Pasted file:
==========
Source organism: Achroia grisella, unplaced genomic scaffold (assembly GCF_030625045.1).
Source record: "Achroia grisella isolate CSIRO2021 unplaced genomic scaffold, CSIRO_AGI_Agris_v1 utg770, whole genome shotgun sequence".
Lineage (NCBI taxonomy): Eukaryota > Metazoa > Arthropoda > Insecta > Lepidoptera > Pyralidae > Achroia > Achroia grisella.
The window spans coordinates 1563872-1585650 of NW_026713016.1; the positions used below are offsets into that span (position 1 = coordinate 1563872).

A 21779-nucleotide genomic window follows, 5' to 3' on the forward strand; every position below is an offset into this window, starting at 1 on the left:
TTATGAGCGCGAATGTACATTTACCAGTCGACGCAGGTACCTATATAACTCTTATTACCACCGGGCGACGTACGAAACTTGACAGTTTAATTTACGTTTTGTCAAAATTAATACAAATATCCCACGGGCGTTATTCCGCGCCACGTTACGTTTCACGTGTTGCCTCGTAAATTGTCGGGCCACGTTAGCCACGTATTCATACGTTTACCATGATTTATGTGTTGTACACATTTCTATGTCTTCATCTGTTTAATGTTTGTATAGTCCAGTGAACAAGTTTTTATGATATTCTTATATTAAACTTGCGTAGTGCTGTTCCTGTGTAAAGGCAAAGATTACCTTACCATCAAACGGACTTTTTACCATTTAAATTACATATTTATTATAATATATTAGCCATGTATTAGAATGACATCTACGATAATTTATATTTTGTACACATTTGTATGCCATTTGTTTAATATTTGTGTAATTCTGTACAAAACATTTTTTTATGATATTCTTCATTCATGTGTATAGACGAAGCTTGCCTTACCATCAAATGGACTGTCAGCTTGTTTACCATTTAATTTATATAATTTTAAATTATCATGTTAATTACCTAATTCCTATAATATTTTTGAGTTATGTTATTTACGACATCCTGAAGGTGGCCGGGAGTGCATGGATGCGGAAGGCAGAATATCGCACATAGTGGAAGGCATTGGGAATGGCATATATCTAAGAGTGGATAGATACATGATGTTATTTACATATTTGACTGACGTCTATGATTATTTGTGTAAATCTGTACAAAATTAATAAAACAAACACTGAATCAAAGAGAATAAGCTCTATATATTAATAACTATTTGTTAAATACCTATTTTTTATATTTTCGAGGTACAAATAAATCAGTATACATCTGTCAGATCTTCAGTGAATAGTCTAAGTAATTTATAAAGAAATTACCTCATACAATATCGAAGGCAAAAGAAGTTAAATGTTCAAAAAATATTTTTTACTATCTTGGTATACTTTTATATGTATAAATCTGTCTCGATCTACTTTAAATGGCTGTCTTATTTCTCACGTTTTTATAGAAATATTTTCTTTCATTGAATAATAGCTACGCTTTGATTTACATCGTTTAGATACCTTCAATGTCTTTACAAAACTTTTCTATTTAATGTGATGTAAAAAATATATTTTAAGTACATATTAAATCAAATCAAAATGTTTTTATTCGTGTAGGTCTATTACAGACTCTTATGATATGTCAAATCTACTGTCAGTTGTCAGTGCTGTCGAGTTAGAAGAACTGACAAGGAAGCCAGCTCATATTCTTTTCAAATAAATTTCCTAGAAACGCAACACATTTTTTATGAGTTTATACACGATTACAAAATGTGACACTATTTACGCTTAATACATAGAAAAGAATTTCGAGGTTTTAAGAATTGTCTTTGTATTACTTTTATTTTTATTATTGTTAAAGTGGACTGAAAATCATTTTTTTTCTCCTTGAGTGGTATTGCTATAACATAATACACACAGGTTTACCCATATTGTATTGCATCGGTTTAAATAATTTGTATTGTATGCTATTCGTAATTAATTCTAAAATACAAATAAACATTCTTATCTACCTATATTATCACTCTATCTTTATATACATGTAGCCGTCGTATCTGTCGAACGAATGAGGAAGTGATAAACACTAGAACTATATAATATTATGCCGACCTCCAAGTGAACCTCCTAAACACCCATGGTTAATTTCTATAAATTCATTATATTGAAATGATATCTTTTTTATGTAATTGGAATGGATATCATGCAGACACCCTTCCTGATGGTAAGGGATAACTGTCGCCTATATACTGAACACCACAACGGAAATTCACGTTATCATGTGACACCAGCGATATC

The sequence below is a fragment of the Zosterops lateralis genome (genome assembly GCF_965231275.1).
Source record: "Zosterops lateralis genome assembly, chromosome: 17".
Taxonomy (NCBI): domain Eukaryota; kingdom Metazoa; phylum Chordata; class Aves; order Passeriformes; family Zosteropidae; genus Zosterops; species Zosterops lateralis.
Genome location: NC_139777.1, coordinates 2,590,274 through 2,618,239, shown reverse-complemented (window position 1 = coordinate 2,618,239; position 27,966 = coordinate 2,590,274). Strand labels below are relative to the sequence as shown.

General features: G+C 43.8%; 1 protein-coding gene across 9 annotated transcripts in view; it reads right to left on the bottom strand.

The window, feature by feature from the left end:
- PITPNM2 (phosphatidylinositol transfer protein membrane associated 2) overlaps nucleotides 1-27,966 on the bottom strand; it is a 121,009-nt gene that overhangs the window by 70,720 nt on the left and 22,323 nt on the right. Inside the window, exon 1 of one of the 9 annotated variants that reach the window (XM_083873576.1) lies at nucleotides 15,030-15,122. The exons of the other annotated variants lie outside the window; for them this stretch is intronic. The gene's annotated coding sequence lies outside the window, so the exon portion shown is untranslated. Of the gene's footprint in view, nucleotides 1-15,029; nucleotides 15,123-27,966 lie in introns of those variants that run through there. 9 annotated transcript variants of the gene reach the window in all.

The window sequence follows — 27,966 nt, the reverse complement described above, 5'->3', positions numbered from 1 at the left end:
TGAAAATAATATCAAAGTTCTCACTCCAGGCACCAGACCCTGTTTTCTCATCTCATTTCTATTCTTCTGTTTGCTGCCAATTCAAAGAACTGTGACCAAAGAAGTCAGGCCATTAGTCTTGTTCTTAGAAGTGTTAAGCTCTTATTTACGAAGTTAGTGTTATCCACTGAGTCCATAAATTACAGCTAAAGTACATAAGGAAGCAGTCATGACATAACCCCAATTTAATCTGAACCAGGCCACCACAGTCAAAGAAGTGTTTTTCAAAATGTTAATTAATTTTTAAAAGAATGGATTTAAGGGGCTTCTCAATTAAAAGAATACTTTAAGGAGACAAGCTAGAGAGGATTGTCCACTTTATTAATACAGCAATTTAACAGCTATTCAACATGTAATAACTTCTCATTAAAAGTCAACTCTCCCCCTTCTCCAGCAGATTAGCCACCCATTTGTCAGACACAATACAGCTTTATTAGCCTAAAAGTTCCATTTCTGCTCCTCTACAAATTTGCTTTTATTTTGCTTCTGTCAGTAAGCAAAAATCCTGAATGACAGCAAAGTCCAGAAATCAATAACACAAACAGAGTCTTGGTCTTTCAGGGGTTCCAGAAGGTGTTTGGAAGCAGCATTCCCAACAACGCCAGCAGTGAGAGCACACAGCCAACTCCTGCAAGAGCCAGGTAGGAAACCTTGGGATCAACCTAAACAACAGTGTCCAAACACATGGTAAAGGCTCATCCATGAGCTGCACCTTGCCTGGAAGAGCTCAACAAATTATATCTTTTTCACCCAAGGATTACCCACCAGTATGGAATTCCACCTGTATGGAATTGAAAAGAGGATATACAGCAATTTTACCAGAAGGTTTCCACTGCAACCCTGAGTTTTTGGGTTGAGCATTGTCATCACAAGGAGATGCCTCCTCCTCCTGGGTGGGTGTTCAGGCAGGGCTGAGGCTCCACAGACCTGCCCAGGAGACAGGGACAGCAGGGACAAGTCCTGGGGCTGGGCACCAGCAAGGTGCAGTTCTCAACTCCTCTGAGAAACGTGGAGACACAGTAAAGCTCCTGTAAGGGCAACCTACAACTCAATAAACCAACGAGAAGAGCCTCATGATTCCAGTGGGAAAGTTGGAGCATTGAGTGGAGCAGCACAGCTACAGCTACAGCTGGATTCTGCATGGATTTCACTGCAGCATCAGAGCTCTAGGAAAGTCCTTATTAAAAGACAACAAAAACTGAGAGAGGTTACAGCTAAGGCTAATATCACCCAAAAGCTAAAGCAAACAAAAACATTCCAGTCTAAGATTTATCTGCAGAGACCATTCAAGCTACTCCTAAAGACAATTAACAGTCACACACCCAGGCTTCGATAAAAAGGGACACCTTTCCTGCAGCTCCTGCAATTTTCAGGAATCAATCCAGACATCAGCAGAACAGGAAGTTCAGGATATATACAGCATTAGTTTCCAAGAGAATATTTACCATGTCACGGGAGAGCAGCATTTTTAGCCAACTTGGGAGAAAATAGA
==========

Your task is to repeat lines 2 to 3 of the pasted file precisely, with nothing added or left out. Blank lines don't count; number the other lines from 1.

Source record: "Achroia grisella isolate CSIRO2021 unplaced genomic scaffold, CSIRO_AGI_Agris_v1 utg770, whole genome shotgun sequence".
Lineage (NCBI taxonomy): Eukaryota > Metazoa > Arthropoda > Insecta > Lepidoptera > Pyralidae > Achroia > Achroia grisella.